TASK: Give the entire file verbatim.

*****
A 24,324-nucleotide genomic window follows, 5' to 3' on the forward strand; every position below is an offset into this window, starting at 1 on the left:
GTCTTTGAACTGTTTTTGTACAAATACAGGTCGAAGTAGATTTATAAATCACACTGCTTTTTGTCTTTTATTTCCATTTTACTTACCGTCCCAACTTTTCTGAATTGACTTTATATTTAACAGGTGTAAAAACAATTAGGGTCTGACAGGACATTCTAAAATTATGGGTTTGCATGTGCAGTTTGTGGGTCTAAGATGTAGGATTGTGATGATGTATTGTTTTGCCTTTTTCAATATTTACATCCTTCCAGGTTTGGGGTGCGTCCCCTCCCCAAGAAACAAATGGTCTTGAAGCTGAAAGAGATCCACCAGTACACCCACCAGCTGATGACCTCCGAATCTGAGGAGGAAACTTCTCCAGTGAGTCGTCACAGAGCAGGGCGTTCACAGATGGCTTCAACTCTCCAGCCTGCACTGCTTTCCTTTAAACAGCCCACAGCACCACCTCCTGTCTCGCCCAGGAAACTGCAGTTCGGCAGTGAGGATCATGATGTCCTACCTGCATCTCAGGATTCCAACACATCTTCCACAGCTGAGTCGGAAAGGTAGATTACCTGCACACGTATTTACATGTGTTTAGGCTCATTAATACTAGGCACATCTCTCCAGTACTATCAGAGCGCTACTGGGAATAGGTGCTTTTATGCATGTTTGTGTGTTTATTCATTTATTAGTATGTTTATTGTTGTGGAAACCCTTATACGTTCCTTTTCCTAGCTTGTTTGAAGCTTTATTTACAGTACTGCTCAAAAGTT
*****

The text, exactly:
A 24,324-nucleotide genomic window follows, 5' to 3' on the forward strand; every position below is an offset into this window, starting at 1 on the left:
GTCTTTGAACTGTTTTTGTACAAATACAGGTCGAAGTAGATTTATAAATCACACTGCTTTTTGTCTTTTATTTCCATTTTACTTACCGTCCCAACTTTTCTGAATTGACTTTATATTTAACAGGTGTAAAAACAATTAGGGTCTGACAGGACATTCTAAAATTATGGGTTTGCATGTGCAGTTTGTGGGTCTAAGATGTAGGATTGTGATGATGTATTGTTTTGCCTTTTTCAATATTTACATCCTTCCAGGTTTGGGGTGCGTCCCCTCCCCAAGAAACAAATGGTCTTGAAGCTGAAAGAGATCCACCAGTACACCCACCAGCTGATGACCTCCGAATCTGAGGAGGAAACTTCTCCAGTGAGTCGTCACAGAGCAGGGCGTTCACAGATGGCTTCAACTCTCCAGCCTGCACTGCTTTCCTTTAAACAGCCCACAGCACCACCTCCTGTCTCGCCCAGGAAACTGCAGTTCGGCAGTGAGGATCATGATGTCCTACCTGCATCTCAGGATTCCAACACATCTTCCACAGCTGAGTCGGAAAGGTAGATTACCTGCACACGTATTTACATGTGTTTAGGCTCATTAATACTAGGCACATCTCTCCAGTACTATCAGAGCGCTACTGGGAATAGGTGCTTTTATGCATGTTTGTGTGTTTATTCATTTATTAGTATGTTTATTGTTGTGGAAACCCTTATACGTTCCTTTTCCTAGCTTGTTTGAAGCTTTATTTACAGTACTGCTCAAAAGTT